E3 Preview: Mega Man 11

Powering Up Like Never Before

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I feel as though Mega Man 11 has been a somewhat controversial topic amongst gamers. After the… let’s say “less-than-successful” legacy left behind by Mighty No. 9, many people — including myself — have, sadly, assumed that the legendary Blue Bomber was all but dead. Even when Mega Man 11 was announced, I still feel as though many people were being cautious. Frequently scattered the cheers from Mega Man franchise fans were worries and questions; will this game be good? Is this truly a new, improved Mega Man game? Or will this be the final nail in the coffin for Capcom’s iconic super fighting robot? Well, friends, it’s finally time to put those worries to rest, because, after having gotten to demo Mega Man 11 for myself at E3 this year, I finally have an answer; you have nothing to worry about.


Jump ‘n Shoot

Mega Man 11

Don’t let Mega Man 11’s graphics fool you; the gameplay feels as old-school as ever.

My time with the Mega Man 11 demo saw me playing through Block Man’s stage, but it didn’t take the entire level for me to realize how solid this game was. Despite what its updated graphics may convey, Mega Man 11 seamlessly slips into the classic “Mega man groove” without any trouble at all. Block Man’s stage, as many Mega Man stages are are wont to do, comprised itself of roughly 75% classic platforming, and 25% of what I would call “gimmick platforming”. In terms of the stage’s more straightforward platforming segments, I feel as though there isn’t actually that much to say. And that’s a good thing, in this case. If you’ve played a Mega Man game before, then the no-frills, skill-based platforming segments featured within MM11 are going to feel like second nature to you. They offer a decent amount of challenge — although I never ran into anything too difficult — and require that the player skillfully navigate from platform to platform, while simultaneously shooting down bad guys and avoiding obstacles (namely falling blocks, in this case).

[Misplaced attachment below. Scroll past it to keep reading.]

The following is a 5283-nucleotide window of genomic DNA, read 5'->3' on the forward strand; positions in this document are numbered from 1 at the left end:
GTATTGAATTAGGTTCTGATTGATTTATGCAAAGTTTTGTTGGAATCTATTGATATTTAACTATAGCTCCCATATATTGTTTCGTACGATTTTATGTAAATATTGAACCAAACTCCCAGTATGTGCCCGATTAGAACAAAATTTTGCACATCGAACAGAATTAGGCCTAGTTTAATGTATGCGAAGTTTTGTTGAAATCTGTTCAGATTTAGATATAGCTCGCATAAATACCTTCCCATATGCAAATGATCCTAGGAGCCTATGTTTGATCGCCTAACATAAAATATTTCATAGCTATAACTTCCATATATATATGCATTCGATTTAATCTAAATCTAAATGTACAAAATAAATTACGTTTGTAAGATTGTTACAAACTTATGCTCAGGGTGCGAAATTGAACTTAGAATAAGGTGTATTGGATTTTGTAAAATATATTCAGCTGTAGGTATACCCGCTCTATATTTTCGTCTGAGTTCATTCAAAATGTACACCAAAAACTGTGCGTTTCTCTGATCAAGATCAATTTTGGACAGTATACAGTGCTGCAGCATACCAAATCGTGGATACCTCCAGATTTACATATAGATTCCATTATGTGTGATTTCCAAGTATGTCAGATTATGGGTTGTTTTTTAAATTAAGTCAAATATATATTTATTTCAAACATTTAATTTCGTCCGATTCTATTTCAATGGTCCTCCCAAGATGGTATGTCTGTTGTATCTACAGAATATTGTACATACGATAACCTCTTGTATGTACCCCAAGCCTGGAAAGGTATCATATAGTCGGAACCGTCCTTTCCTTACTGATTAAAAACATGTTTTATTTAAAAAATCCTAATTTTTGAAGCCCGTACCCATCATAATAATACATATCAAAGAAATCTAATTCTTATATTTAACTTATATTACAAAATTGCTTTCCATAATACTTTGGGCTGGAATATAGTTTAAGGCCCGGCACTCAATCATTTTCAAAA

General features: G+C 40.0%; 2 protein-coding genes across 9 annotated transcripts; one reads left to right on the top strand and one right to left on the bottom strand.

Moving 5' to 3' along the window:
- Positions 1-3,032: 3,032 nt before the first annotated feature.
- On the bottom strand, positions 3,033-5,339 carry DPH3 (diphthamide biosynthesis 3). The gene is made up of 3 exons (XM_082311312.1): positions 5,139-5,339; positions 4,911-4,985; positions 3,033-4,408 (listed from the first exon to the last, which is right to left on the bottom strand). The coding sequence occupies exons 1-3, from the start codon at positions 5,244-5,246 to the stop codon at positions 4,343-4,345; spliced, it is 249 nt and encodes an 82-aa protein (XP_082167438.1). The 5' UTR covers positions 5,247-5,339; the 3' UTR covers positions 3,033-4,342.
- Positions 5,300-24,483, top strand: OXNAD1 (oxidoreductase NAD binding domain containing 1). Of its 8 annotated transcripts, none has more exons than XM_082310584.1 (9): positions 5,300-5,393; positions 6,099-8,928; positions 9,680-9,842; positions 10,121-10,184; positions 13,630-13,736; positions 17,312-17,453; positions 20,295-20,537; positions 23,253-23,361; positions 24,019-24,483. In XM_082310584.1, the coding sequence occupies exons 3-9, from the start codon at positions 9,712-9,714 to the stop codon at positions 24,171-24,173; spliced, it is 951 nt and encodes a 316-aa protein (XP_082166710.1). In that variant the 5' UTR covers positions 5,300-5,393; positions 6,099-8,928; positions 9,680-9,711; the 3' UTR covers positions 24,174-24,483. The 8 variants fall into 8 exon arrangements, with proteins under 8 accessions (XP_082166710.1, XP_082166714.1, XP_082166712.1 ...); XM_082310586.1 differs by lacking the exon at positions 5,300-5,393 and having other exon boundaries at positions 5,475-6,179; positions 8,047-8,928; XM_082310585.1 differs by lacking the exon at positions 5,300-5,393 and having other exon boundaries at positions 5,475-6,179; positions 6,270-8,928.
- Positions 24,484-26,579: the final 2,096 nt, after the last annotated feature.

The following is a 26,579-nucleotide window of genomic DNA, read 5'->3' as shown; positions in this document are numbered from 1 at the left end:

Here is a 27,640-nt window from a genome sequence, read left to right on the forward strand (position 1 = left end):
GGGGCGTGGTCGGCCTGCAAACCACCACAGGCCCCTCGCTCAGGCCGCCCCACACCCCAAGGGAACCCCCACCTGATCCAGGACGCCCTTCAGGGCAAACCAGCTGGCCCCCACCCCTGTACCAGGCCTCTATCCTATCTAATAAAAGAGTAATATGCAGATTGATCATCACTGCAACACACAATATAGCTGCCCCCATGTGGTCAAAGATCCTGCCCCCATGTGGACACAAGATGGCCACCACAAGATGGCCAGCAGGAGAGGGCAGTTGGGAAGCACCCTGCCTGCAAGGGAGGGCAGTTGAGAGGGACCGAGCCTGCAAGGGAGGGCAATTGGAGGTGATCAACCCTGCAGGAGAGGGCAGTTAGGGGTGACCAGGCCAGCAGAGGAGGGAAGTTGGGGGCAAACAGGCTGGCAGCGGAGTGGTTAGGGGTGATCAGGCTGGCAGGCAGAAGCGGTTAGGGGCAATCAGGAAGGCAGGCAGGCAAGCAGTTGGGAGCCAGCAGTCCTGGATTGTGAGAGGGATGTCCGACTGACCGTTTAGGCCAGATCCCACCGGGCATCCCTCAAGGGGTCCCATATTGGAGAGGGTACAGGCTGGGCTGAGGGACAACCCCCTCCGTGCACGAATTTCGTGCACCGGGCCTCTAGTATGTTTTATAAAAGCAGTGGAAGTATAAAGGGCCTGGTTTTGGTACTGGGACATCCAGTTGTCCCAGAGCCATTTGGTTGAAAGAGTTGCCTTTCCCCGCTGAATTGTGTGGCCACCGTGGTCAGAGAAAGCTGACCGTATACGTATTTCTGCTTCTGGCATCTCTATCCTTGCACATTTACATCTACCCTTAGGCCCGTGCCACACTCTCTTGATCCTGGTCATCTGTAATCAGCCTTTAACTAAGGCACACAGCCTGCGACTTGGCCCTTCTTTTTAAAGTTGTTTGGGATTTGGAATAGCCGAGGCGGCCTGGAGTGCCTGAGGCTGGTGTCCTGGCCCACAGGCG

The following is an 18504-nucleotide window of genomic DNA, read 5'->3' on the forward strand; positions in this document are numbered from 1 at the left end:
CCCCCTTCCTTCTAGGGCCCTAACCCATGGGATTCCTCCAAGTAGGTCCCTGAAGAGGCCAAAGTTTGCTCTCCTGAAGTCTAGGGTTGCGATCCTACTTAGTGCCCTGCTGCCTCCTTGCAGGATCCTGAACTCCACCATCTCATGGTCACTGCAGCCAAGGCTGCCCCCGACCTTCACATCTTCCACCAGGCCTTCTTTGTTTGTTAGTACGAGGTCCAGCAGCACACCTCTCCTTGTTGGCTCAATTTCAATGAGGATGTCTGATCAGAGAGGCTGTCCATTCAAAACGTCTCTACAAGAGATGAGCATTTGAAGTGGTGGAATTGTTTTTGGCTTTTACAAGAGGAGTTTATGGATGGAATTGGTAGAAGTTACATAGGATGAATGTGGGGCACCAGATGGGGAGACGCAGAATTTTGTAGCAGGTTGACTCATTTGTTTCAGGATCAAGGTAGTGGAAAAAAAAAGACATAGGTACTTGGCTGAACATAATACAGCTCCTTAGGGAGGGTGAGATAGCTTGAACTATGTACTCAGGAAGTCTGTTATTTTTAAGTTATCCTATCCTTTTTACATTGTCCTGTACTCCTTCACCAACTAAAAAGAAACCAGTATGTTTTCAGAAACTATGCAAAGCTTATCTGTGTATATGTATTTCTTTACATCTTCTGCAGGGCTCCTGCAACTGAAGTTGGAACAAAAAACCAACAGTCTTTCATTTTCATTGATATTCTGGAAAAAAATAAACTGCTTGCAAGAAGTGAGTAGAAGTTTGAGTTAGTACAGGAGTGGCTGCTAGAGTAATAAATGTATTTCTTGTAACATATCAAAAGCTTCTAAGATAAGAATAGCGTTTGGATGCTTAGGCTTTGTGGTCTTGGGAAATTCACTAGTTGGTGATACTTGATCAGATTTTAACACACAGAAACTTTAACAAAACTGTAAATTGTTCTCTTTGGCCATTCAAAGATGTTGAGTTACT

The more gimmicky segments of the demo were incredibly on-point as well. In what I can only assume to be “true Block Man fashion”, the Block Man stage’s main gimmick featured a rather dubious combination of blocks and conveyor belts. In some instances, these blocks formed a miniature maze-like segment, in which the player would need to blast away the breakable sections of the maze and make their way out — lest the meet an untimely end at the hands (or maybe gears?) of a giant, rock-grinding death trap. Additionally, the stage also featured a section in which the player needed to use blocks as platforms to climb up the stage. This section, at least for me, ended up being the most challenging. Not only did you have to time your jumps carefully, but you also had to watch out for falling blocks, meaning that, even if your jump was perfect, you could still get knocked all the way back down to the beginning if you weren’t paying attention to what was above you (something which I fell victim to twice).

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Woah there, buddy! What happened to the Block Man that I know and love?

Surprisingly (or perhaps not, if you’ve seen the trailer), it was big boss Block Man himself which shook things up the most. Although he began the battle in a rather predictable and classic fashion — merely jumping around and summoning blocks to fall down from the sky, it wasn’t before long that the initially unassuming-looking robot master got fed up with his old-school tactics and resorted morphing himself into a giant golem — all thanks to his Double Gear installed by Doctor Wily. Things got a lot more difficult after that, but I won’t deny that I totally ate it up. And, although I’ve only battled one boss so far, I can only assume that Doctor Wily’s other seven henchmen will have equally surprising tricks up their sleeves — and I can’t wait to see what they are.